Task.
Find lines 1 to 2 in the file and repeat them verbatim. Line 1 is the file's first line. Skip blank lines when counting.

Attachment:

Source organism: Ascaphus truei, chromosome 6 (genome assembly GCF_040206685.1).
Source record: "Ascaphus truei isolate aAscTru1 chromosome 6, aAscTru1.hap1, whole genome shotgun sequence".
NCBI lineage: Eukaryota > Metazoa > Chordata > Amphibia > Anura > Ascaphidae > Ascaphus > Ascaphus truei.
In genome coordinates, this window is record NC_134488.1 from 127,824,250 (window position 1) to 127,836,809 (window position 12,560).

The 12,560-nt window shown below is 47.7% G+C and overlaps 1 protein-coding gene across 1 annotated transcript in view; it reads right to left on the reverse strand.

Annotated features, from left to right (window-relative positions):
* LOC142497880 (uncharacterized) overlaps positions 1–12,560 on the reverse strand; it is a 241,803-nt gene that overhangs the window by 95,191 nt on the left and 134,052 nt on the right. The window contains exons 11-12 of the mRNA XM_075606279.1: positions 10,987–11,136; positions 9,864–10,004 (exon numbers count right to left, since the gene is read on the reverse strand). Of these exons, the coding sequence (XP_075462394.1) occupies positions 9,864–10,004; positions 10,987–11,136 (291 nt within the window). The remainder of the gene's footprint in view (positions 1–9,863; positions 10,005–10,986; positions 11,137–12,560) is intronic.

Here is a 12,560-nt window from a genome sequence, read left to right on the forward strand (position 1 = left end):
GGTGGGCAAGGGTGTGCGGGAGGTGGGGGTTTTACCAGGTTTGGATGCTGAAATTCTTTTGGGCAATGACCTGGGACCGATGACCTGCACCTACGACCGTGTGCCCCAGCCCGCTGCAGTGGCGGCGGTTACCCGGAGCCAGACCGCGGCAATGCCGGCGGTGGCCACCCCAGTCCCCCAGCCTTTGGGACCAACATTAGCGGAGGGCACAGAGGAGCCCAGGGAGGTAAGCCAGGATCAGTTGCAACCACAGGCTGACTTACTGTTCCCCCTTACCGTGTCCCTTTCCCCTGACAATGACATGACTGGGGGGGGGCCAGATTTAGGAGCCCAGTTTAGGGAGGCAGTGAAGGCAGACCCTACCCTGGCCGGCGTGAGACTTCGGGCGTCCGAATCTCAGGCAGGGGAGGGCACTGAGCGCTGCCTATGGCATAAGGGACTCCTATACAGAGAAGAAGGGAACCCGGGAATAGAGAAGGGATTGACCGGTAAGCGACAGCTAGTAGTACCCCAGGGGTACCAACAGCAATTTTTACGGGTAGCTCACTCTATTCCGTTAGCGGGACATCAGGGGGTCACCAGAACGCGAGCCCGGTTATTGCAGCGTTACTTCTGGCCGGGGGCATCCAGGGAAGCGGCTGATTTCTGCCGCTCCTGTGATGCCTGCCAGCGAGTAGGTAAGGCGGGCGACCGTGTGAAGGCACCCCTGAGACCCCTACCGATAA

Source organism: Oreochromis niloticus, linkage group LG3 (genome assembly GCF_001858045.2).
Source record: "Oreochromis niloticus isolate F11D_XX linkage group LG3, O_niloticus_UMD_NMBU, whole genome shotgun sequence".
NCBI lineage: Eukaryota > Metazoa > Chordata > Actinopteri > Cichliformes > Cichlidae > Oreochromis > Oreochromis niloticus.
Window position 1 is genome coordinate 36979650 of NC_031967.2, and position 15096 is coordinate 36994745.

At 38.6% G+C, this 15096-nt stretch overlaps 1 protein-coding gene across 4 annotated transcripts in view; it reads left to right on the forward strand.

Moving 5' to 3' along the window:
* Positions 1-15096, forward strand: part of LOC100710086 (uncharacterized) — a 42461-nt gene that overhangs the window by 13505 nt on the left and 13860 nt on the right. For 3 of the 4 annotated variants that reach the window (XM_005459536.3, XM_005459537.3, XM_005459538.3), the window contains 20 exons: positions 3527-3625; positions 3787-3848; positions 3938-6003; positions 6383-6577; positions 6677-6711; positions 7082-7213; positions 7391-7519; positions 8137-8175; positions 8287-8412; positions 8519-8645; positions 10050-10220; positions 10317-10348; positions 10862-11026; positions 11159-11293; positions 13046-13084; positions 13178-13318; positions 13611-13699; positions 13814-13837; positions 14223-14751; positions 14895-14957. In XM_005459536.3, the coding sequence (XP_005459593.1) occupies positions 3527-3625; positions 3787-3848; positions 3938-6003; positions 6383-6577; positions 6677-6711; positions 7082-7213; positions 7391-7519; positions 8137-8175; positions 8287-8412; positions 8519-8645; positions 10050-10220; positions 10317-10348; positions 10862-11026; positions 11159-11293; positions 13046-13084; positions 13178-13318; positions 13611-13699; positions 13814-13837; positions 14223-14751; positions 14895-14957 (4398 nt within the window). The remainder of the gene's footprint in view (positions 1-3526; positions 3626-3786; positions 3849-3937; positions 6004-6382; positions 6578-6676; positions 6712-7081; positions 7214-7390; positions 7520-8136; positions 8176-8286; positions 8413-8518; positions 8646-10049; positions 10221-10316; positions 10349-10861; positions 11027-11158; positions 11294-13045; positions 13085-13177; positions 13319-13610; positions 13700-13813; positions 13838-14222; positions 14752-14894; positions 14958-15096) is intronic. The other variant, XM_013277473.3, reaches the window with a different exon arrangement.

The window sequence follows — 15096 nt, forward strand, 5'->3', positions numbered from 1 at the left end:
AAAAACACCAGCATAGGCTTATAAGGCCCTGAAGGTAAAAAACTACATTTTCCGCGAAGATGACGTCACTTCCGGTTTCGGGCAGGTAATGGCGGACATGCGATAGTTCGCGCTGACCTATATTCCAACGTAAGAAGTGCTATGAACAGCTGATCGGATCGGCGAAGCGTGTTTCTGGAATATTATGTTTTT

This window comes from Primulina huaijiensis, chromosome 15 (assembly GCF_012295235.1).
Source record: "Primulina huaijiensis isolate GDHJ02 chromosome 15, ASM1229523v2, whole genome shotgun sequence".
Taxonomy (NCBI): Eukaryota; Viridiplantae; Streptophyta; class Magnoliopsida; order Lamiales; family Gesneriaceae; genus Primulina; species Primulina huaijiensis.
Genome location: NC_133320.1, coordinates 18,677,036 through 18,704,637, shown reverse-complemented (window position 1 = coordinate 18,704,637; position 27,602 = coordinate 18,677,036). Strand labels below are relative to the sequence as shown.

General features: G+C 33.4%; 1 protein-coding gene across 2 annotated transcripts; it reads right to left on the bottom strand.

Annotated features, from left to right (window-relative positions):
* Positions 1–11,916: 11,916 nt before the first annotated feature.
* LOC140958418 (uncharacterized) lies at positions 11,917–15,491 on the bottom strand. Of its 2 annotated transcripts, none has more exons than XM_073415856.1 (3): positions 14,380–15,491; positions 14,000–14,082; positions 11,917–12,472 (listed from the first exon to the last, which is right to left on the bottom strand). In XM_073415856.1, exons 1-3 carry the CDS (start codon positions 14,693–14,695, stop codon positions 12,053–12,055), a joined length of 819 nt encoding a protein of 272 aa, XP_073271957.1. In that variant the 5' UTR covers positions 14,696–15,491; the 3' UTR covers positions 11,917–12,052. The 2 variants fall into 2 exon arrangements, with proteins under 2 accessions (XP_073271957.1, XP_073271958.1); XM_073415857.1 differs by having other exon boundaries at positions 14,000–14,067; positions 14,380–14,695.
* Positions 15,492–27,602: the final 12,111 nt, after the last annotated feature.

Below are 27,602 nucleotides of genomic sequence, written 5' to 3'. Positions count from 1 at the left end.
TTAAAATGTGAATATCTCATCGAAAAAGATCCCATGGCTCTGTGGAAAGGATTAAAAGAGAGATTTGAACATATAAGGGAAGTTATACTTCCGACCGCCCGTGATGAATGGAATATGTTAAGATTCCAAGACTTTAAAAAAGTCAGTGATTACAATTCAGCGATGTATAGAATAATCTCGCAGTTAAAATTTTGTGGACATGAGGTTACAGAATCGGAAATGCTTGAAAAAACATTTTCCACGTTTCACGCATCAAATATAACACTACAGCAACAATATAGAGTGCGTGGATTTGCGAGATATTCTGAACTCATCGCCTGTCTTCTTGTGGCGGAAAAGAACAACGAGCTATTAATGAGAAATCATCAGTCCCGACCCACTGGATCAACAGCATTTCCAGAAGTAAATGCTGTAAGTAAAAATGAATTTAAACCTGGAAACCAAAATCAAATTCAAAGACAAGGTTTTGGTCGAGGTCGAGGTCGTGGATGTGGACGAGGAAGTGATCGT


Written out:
Source organism: Ascaphus truei, chromosome 6 (genome assembly GCF_040206685.1).
Source record: "Ascaphus truei isolate aAscTru1 chromosome 6, aAscTru1.hap1, whole genome shotgun sequence".